I feel sick.

  1. I am about to start my CNA program at the end of this month, and I've been doing a lot of reading. And I have prior experience working in boarding home for senior citizens that was owned by my grandmother. I was not certified, nor did I have any real training, I was just kind of thrown into. And as I read up on laws regarding assisted living and similar types of homes for senior citizens, I realized there were some seriously illegal things going on.

    I would administer meds to a patient who had alzheimers, as she was unable to safely take them herself. When a couple of patients were on hospice, the hospice nurse showed me how to pass liquid morphine and lorezapam (se?) through a port. As I read through the laws governing these types of homes, I realized atleast half of the patients shouldn't have been there. I was only 18 when my grandmother asked me to work for her, and I never even thought any of the things she had me doing would be considered illegal.

    I originally thought this experience would be good, as I have done many of the things a CNA does, but now I feel guilty as I really should not have been doing those things. Is this something I should keep quiet about, and not openly discuss my experience when in class? My grandmother no longer owns this boarding home, and I think it would definitely be a waste of time to even try to report this since it happened over 6 years ago.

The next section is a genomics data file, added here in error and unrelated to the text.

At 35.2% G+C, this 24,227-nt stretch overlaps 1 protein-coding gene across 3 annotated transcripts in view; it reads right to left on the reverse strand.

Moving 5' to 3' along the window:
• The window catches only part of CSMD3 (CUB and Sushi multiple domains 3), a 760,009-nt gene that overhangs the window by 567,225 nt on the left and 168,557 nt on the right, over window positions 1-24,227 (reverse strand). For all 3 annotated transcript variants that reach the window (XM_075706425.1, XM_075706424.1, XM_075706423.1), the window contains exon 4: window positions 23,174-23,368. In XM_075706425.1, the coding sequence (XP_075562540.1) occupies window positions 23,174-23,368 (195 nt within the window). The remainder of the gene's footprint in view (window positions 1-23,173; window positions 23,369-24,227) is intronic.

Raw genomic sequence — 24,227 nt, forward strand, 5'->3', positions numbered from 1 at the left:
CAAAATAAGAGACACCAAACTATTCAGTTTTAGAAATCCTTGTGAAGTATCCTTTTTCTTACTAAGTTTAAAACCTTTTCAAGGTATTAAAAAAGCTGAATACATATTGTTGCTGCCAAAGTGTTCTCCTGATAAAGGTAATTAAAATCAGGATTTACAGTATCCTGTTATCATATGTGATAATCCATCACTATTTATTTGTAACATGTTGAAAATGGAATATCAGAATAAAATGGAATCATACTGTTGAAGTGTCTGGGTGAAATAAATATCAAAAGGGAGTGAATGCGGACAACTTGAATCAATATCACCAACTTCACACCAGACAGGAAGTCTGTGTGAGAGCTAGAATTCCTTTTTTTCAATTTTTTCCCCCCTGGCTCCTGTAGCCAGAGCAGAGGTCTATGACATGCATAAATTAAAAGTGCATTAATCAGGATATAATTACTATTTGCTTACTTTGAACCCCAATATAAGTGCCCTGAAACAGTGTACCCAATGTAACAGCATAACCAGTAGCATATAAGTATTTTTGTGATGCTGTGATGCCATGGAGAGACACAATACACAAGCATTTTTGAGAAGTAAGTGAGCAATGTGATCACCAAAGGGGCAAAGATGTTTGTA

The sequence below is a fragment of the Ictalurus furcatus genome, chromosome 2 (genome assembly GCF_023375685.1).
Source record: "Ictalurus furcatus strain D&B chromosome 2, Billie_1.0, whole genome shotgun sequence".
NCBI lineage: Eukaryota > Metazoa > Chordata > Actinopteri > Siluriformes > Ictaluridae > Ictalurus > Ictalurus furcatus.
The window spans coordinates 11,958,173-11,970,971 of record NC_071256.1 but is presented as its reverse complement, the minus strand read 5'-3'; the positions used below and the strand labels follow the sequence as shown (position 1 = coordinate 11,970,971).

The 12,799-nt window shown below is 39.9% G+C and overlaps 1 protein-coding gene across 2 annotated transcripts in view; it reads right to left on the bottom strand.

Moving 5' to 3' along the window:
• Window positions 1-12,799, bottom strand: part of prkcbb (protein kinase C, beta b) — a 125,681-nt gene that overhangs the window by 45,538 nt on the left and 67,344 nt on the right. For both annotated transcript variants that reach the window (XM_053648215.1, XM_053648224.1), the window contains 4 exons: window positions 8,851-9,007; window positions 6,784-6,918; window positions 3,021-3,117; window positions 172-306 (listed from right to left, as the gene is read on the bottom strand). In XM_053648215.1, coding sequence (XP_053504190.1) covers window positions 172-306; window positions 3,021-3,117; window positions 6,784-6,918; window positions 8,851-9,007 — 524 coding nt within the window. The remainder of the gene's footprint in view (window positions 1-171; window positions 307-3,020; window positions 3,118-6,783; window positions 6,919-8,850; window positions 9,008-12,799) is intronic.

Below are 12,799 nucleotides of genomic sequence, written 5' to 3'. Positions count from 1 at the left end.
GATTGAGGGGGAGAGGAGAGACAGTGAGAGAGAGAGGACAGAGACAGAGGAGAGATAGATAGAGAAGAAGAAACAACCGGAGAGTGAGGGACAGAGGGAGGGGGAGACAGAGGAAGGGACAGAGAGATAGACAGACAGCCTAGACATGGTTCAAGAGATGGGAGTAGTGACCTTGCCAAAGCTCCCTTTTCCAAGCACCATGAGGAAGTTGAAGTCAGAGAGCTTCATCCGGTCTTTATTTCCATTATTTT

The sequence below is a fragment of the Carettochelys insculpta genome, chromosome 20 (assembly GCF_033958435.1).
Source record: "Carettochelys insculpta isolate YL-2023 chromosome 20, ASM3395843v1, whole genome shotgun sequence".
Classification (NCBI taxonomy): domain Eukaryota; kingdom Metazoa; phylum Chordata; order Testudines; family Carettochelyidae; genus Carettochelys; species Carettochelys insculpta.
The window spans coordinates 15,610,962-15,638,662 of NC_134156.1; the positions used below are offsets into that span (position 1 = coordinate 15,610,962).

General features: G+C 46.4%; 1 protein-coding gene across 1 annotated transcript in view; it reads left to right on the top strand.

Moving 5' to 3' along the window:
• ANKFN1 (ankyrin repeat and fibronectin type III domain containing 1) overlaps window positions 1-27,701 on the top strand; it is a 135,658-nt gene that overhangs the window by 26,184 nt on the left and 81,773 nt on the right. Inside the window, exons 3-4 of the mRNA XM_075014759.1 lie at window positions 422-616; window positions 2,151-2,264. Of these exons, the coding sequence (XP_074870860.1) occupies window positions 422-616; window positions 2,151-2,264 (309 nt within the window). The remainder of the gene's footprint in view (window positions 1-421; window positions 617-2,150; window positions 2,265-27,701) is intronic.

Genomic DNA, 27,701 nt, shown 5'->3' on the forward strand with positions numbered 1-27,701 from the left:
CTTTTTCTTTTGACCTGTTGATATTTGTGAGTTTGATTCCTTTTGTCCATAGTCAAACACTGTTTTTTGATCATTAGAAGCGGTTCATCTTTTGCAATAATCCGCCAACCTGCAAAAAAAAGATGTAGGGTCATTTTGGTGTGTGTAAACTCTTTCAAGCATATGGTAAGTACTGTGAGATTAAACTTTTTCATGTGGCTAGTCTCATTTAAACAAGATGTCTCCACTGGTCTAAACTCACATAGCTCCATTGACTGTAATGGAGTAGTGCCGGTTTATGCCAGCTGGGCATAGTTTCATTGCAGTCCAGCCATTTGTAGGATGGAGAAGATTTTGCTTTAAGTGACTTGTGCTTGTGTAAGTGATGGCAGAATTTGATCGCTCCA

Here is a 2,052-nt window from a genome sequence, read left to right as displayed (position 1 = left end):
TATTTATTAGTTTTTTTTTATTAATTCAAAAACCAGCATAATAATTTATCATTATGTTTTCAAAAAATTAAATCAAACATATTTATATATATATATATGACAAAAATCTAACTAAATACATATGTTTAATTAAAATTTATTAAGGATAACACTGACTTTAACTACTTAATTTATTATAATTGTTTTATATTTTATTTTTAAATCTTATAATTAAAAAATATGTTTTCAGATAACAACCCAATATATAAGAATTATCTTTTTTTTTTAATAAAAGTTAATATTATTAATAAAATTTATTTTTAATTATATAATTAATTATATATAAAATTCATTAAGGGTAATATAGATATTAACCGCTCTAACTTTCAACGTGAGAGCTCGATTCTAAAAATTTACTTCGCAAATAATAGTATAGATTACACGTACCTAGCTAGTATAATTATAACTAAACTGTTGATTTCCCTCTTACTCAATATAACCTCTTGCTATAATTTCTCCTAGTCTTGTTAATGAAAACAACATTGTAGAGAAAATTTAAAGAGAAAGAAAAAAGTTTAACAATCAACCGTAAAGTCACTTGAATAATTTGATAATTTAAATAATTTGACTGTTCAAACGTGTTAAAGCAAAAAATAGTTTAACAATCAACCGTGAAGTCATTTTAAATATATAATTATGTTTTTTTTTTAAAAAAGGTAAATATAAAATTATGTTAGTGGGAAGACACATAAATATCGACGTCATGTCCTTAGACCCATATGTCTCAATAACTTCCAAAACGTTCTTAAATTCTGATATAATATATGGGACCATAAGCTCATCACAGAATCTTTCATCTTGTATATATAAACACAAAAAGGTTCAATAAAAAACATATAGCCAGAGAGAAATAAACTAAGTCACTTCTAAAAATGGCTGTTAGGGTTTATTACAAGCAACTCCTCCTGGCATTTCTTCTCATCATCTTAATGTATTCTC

I just feel sick knowing I was part of this, even though I truly loved working with the residents while I was there.
    Last edit by EricaB on May 2, '09 : Reason: grammar
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    About EricaB

    Joined: Mar '09; Posts: 30; Likes: 25


  3. by   sonomala
    You didn't know any better. Don't feel bad. You're not working there any longer, your grandmother no longer owns it. You're going to make a great cna because of the fact you care so much and want to provide the best for your residents. Personally, I wouldn't worry about discussing it but if you are concerned you could go to the instructor in private and mention what happened. I'm sure she'll tell you that your starting over and it only counts what you do know with your residents not 6 years ago. We had a couple of girls in class mention things similar that former employers made them do and the instructor informed them how much trouble could have been then, not now. Good luck with the class
  4. by   Katie89
    I honestly would not feel bad about this. Luckily, no harm came from it and you didn't know you were doing anything wrong. The past is the past and I agree; there's nothing that can be done about it now, so I hope you don't let it hurt your future. If anything I'd say you have a leg-up because of all the experience. It's obvious that you're a very caring person and I think you're going to make a great CNA.
  5. by   texastaz
    Before you became a CNA you did not have a license that said you could not give a person medication and so forth, so you did nothing wrong. I have known several CNAs that go into home health and let their license expire just for this very reason. Many of these ex-CNAs or want to bees also get over confident and also preform precedures like caths, wound care, ostomy care, enemas, bolus feedings and so forth and have not been properly trained. Many are not aware how they may be risking the patients health and also setting themselves up for a very bad situation. It is great you now have more knowlege. The more I learn the more I find discover I know so little